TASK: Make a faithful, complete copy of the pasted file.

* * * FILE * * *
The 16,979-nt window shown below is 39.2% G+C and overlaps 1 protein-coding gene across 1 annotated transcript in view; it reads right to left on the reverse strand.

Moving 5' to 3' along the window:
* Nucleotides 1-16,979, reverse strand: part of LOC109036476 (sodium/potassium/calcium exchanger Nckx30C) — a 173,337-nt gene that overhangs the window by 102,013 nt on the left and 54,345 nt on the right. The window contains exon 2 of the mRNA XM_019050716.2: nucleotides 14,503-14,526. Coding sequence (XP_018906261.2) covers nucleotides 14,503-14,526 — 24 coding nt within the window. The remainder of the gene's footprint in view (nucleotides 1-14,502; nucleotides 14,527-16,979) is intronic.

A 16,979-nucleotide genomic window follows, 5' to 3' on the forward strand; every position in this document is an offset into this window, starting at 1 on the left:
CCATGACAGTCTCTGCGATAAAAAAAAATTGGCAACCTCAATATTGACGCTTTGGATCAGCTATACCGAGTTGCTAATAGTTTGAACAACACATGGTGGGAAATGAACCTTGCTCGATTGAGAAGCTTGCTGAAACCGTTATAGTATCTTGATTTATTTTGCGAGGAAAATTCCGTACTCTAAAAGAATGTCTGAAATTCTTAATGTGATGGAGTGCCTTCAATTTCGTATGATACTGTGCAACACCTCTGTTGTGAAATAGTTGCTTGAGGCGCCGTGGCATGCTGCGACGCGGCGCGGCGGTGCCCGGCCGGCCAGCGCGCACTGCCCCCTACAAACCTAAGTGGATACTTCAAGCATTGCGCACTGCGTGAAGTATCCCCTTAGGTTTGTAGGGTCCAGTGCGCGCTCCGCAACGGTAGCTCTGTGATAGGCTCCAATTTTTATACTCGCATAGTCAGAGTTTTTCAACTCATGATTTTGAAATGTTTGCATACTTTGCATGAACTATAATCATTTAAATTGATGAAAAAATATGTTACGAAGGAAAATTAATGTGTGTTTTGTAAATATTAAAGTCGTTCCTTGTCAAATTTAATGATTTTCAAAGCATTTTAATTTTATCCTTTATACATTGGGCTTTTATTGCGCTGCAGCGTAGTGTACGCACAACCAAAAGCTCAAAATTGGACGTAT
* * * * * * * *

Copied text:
The 16,979-nt window shown below is 39.2% G+C and overlaps 1 protein-coding gene across 1 annotated transcript in view; it reads right to left on the reverse strand.

Moving 5' to 3' along the window:
* Nucleotides 1-16,979, reverse strand: part of LOC109036476 (sodium/potassium/calcium exchanger Nckx30C) — a 173,337-nt gene that overhangs the window by 102,013 nt on the left and 54,345 nt on the right. The window contains exon 2 of the mRNA XM_019050716.2: nucleotides 14,503-14,526. Coding sequence (XP_018906261.2) covers nucleotides 14,503-14,526 — 24 coding nt within the window. The remainder of the gene's footprint in view (nucleotides 1-14,502; nucleotides 14,527-16,979) is intronic.

A 16,979-nucleotide genomic window follows, 5' to 3' on the forward strand; every position in this document is an offset into this window, starting at 1 on the left:
CCATGACAGTCTCTGCGATAAAAAAAAATTGGCAACCTCAATATTGACGCTTTGGATCAGCTATACCGAGTTGCTAATAGTTTGAACAACACATGGTGGGAAATGAACCTTGCTCGATTGAGAAGCTTGCTGAAACCGTTATAGTATCTTGATTTATTTTGCGAGGAAAATTCCGTACTCTAAAAGAATGTCTGAAATTCTTAATGTGATGGAGTGCCTTCAATTTCGTATGATACTGTGCAACACCTCTGTTGTGAAATAGTTGCTTGAGGCGCCGTGGCATGCTGCGACGCGGCGCGGCGGTGCCCGGCCGGCCAGCGCGCACTGCCCCCTACAAACCTAAGTGGATACTTCAAGCATTGCGCACTGCGTGAAGTATCCCCTTAGGTTTGTAGGGTCCAGTGCGCGCTCCGCAACGGTAGCTCTGTGATAGGCTCCAATTTTTATACTCGCATAGTCAGAGTTTTTCAACTCATGATTTTGAAATGTTTGCATACTTTGCATGAACTATAATCATTTAAATTGATGAAAAAATATGTTACGAAGGAAAATTAATGTGTGTTTTGTAAATATTAAAGTCGTTCCTTGTCAAATTTAATGATTTTCAAAGCATTTTAATTTTATCCTTTATACATTGGGCTTTTATTGCGCTGCAGCGTAGTGTACGCACAACCAAAAGCTCAAAATTGGACGTAT